Serpentine Hot Springs is a significant geothermal resource set in a strikingly scenic valley where granite tors (chimney-like rock formations) rise to 100 feet. The hot springs were formed when surface water or spring water seeped into the ground and was heated by hot rocks. Even in the present, as water heats up, it rises to the surface and forms a pool or hot spring. The water in the Serpentine pool is between 140 and 170 degrees Fahrenheit.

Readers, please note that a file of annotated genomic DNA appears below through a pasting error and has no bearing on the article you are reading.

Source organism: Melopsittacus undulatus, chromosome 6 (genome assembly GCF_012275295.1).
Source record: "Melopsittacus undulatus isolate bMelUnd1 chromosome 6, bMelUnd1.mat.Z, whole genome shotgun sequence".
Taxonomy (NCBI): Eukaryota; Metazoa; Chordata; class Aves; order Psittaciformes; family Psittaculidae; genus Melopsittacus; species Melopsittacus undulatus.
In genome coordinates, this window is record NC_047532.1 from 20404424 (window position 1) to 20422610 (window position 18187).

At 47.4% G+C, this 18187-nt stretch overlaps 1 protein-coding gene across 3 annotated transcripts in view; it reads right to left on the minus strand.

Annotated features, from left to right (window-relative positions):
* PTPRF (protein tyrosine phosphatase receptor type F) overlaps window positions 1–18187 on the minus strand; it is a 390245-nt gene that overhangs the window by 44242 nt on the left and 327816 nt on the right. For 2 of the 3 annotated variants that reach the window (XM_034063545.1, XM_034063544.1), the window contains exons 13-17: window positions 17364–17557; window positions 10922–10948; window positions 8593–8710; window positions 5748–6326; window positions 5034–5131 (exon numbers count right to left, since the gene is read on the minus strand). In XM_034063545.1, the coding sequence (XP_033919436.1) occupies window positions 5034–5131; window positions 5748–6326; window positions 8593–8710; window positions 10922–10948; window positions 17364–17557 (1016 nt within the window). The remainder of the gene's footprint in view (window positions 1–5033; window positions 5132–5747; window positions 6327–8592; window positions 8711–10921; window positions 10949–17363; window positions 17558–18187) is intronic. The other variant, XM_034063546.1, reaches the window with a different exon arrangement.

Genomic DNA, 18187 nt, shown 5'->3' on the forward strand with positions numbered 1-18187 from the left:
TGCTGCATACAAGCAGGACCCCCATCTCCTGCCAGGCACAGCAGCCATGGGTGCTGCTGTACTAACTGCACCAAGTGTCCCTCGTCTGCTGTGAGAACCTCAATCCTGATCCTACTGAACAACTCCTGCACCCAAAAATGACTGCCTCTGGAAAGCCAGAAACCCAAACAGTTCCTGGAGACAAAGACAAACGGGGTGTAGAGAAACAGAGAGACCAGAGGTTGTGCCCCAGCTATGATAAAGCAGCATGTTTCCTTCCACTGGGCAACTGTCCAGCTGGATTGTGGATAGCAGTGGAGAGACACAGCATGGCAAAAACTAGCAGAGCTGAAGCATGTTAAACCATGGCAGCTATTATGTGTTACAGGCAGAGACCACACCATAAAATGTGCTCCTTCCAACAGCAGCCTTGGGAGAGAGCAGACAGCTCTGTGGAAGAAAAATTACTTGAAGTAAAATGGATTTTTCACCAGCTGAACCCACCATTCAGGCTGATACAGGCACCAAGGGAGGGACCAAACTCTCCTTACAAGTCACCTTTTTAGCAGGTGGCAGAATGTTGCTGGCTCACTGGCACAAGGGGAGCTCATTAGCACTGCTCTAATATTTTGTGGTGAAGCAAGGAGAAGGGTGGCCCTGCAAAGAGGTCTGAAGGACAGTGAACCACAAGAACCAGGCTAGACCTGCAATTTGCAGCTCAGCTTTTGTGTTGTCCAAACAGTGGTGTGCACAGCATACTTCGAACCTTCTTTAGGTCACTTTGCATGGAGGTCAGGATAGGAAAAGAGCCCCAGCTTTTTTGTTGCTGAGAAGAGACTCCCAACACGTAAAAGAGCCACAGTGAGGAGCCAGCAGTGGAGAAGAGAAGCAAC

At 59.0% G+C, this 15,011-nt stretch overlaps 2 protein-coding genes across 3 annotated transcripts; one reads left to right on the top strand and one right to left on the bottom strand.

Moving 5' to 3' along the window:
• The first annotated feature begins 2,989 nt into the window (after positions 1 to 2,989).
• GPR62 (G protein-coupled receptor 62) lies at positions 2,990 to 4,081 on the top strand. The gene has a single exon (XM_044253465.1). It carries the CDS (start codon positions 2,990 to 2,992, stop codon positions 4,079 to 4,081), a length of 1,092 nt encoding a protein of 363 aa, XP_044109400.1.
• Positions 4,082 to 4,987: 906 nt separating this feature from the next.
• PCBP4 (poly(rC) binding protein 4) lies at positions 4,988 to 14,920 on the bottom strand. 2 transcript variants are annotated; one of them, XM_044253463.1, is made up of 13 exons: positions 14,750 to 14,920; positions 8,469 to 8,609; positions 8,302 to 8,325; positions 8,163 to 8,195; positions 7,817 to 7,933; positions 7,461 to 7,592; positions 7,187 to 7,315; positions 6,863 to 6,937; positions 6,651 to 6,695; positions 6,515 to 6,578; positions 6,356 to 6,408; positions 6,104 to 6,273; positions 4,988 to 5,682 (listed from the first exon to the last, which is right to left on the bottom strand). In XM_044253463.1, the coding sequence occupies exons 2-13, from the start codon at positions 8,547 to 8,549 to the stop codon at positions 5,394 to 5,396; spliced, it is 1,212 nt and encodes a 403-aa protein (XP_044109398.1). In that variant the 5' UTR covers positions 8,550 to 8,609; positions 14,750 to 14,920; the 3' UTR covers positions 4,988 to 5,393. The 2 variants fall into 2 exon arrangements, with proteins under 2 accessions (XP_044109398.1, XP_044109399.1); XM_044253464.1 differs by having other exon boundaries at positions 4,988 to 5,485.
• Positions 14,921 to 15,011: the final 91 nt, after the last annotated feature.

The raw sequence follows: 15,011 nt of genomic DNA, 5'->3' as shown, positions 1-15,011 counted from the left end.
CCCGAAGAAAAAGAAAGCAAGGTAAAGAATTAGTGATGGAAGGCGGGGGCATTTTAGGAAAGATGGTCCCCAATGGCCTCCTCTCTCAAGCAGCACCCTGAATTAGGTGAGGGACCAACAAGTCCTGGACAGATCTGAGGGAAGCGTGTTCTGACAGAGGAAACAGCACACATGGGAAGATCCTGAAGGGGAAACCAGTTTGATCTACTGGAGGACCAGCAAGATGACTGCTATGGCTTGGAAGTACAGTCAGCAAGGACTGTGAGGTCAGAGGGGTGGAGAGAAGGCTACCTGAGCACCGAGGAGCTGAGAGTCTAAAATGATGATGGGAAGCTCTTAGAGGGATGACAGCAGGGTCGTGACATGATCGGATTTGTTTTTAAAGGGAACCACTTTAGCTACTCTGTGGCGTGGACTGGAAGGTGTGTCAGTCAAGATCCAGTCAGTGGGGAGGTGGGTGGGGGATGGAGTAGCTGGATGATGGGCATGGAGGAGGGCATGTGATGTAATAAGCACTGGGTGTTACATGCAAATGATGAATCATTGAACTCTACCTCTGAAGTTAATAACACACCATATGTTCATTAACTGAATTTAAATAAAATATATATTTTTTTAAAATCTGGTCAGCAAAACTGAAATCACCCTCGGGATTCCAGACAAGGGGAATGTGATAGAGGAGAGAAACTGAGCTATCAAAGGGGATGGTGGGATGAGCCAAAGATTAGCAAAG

Due to this constant supply of hot water, the land around the hot springs often is left bare in the winter, and has been a visiting point for Alaskan Natives for thousands of years. Serpentine Hot Springs is the most visited location within Bering Land Bridge National Preserve, and has a bunkhouse and bathhouse for tourists and locals to use year-round.